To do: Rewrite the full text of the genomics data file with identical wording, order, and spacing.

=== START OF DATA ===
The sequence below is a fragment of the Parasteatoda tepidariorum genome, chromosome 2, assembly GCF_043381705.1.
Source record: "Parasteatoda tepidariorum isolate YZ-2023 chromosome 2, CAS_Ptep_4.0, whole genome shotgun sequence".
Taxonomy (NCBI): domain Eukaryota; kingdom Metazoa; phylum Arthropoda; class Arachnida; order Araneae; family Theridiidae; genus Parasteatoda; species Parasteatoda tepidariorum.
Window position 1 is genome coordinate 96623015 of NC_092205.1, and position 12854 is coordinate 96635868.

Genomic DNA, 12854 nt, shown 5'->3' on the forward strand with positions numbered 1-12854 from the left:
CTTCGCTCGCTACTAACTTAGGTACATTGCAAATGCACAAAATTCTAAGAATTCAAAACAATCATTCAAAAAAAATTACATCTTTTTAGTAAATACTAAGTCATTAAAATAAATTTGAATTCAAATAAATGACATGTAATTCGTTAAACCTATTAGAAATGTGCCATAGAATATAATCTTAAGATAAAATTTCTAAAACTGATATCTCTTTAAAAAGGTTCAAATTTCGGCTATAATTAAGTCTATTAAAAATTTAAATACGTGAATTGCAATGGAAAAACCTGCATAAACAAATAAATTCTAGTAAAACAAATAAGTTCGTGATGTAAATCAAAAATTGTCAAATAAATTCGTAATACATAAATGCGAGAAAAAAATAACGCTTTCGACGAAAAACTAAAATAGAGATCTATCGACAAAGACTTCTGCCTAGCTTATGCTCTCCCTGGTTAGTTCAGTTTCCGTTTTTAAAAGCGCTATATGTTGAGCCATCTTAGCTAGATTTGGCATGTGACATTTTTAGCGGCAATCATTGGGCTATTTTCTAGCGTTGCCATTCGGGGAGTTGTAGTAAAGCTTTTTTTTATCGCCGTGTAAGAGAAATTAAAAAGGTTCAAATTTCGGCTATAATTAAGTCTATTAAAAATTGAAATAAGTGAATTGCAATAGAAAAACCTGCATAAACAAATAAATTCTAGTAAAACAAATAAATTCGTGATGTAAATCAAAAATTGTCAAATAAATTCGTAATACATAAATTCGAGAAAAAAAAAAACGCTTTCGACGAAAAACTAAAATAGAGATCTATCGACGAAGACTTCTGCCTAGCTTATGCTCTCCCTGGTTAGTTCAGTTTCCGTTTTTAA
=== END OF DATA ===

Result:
The sequence below is a fragment of the Parasteatoda tepidariorum genome, chromosome 2, assembly GCF_043381705.1.
Source record: "Parasteatoda tepidariorum isolate YZ-2023 chromosome 2, CAS_Ptep_4.0, whole genome shotgun sequence".
Taxonomy (NCBI): domain Eukaryota; kingdom Metazoa; phylum Arthropoda; class Arachnida; order Araneae; family Theridiidae; genus Parasteatoda; species Parasteatoda tepidariorum.
Window position 1 is genome coordinate 96623015 of NC_092205.1, and position 12854 is coordinate 96635868.

Genomic DNA, 12854 nt, shown 5'->3' on the forward strand with positions numbered 1-12854 from the left:
CTTCGCTCGCTACTAACTTAGGTACATTGCAAATGCACAAAATTCTAAGAATTCAAAACAATCATTCAAAAAAAATTACATCTTTTTAGTAAATACTAAGTCATTAAAATAAATTTGAATTCAAATAAATGACATGTAATTCGTTAAACCTATTAGAAATGTGCCATAGAATATAATCTTAAGATAAAATTTCTAAAACTGATATCTCTTTAAAAAGGTTCAAATTTCGGCTATAATTAAGTCTATTAAAAATTTAAATACGTGAATTGCAATGGAAAAACCTGCATAAACAAATAAATTCTAGTAAAACAAATAAGTTCGTGATGTAAATCAAAAATTGTCAAATAAATTCGTAATACATAAATGCGAGAAAAAAATAACGCTTTCGACGAAAAACTAAAATAGAGATCTATCGACAAAGACTTCTGCCTAGCTTATGCTCTCCCTGGTTAGTTCAGTTTCCGTTTTTAAAAGCGCTATATGTTGAGCCATCTTAGCTAGATTTGGCATGTGACATTTTTAGCGGCAATCATTGGGCTATTTTCTAGCGTTGCCATTCGGGGAGTTGTAGTAAAGCTTTTTTTTATCGCCGTGTAAGAGAAATTAAAAAGGTTCAAATTTCGGCTATAATTAAGTCTATTAAAAATTGAAATAAGTGAATTGCAATAGAAAAACCTGCATAAACAAATAAATTCTAGTAAAACAAATAAATTCGTGATGTAAATCAAAAATTGTCAAATAAATTCGTAATACATAAATTCGAGAAAAAAAAAAACGCTTTCGACGAAAAACTAAAATAGAGATCTATCGACGAAGACTTCTGCCTAGCTTATGCTCTCCCTGGTTAGTTCAGTTTCCGTTTTTAA